Breaking down the men's College Cup
The Zips generally had on their business faces as they fielded questions, though, perhaps because they're arguably feeling the most pressure: entering as the undefeated No. 1 seed and vying to become the first men's soccer team in 35 years to go undefeated and win a national championship.
But to do so, they have to face perennial semifinalist North Carolina (ESPNU, Friday at 7:30 p.m.). The Tar Heels hope to have the same fortune as the UNC women's soccer team, which claimed its 21st national championship Sunday in College Station, Texas.
ACC foes Wake Forest and Virginia (ESPN2/ESPNU/ESPN360.com, Friday at 5 p.m. ET ) will battle in the first semifinal match.
Team coaches and player reps weighed in Thursday on the weekend's competition. Here are some of their thoughts as we move into the College Cup.
5 p.m. ET | ESPN2, ESPNU and ESPN360.com
Virginia at a glance: Coach George Gelnovatch has preached one word in particular to his players this season: grind. He cites their tough wins in the early part of the season as reactive rather than proactive, noting, "Our mentality in the first half of the season really had to be to dig our heels in and make sure the other team doesn't score."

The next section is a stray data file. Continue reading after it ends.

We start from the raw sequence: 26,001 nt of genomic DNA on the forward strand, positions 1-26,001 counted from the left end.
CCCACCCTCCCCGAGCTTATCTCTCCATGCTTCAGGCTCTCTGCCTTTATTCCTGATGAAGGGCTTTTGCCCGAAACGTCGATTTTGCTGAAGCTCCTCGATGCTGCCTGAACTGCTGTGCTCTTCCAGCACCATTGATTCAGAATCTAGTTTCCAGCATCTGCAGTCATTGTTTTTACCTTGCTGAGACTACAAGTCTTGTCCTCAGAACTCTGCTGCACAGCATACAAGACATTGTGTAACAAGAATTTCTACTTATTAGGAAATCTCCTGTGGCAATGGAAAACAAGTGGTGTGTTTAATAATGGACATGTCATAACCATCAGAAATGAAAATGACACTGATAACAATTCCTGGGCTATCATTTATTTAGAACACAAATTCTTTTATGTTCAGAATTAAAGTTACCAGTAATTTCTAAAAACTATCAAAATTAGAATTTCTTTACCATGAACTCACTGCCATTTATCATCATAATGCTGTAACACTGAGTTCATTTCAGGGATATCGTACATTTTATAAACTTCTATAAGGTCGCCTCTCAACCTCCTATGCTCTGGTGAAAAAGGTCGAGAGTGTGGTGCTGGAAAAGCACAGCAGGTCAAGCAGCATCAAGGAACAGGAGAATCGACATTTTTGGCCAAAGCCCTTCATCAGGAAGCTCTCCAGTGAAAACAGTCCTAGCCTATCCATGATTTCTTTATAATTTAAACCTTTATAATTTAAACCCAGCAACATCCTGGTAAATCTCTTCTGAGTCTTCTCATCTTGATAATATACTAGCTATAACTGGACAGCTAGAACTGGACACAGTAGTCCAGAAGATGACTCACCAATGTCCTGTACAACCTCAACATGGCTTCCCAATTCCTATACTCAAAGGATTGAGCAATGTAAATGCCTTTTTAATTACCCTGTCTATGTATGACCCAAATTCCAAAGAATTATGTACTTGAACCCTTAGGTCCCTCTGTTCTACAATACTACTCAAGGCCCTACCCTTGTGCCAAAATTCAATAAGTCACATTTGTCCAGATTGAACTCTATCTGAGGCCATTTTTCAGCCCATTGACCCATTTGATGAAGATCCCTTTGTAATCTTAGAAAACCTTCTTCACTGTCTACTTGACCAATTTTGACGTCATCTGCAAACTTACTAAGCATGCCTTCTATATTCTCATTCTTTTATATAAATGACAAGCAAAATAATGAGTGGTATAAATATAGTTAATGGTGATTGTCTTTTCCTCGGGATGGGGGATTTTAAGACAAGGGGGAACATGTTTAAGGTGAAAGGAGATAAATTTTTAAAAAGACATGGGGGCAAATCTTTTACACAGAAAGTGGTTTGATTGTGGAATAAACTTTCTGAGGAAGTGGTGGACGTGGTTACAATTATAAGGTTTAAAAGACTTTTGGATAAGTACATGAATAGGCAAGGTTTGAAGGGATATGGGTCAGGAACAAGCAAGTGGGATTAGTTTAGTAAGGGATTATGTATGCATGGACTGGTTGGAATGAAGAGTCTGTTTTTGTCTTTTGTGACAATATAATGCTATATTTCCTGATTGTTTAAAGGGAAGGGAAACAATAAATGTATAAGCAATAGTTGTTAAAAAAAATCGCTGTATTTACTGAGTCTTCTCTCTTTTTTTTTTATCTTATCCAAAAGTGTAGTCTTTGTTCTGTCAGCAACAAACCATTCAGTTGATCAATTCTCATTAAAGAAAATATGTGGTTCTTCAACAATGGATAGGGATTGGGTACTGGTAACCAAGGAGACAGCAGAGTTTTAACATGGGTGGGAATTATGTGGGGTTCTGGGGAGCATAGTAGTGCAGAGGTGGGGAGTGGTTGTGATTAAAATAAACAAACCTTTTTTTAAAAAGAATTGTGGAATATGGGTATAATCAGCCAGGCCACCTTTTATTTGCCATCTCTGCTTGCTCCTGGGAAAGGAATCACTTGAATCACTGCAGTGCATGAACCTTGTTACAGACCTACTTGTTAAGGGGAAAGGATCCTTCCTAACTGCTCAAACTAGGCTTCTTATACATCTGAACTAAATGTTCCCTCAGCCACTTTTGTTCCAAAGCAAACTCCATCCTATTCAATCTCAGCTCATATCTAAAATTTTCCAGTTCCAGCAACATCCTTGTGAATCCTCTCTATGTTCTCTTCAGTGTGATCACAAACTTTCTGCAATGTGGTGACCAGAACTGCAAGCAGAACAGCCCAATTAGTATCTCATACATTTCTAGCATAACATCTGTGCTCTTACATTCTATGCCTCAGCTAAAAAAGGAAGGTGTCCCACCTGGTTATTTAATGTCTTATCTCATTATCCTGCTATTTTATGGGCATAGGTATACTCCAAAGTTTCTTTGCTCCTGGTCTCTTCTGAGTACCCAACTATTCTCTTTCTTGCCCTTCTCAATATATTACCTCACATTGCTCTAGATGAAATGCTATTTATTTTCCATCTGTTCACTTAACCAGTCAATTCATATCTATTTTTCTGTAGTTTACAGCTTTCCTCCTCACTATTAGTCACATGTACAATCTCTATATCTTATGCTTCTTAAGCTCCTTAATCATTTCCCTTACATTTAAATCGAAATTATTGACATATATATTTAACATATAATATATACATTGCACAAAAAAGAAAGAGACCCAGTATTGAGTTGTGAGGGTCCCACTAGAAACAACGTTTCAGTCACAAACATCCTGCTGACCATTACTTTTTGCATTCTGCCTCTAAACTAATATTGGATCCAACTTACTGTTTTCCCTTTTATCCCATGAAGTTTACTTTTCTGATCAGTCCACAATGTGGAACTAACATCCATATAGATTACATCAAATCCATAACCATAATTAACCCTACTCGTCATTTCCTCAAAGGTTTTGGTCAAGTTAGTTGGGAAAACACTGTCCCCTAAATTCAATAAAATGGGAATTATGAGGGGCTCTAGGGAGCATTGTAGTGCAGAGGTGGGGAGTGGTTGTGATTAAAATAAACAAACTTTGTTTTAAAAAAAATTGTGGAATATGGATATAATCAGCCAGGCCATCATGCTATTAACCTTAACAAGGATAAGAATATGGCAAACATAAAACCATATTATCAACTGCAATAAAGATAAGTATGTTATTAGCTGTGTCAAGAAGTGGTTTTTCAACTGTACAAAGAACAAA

Fast-forward to October and the shift of freshman scoring sensation Will Bates to forward, and things began to change. "He was playing more of a wide position for us, and it was a conscious decision [to move him]," Gelnovatch said. "It was about that time that things started to get a little easier for us. It didn't happen overnight. It was game by game."
Bates, who was selected to the ACC All-Tournament team, the All-ACC second team and the ACC All-Freshmen team, leads the Cavs with 25 points and 12 goals on the season. Although he admits that initially the switch was tough, clearly he has recovered. The Cavaliers are outscoring opponents 35-7 and have shut out their past 11 opponents.
Wake Forest at a glance: Coach Jay Vidovich says he thought the media were "full of crap" earlier this year for awarding the Demon Deacons a top-5 preseason ranking. With nine players lost to graduation, the bench looked bare.
"We were a decimated team, very young and inexperienced," Vidovich said.
But there's little athletes love more than adversity, and thanks to the senior leadership of Zack Schilawski (leads all ACC scorers with 11 goals, 27 points on season) and the net-stopping dives of Akira Fitzgerald, the Deacs are making their fourth straight College Cup appearance. And for those with some sort of memory loss, Wake also took home the title in 2007.
"As a senior class we're pretty experienced," senior midfielder Austin da Luz said. "We've seen just about all there is to see in college soccer. I think bringing the young guys along is just more of us acting like we've been there and showing composure in difficult situations."
Most recent matchups: Virginia emerged victorious in the first battle this season with a 1-0 victory. Their second game on Nov. 13 was a defensive stand-down resulting in a 0-0 tie. Vidovich said his team is more compact now, defending with more urgency and finding better ways to attack the ball.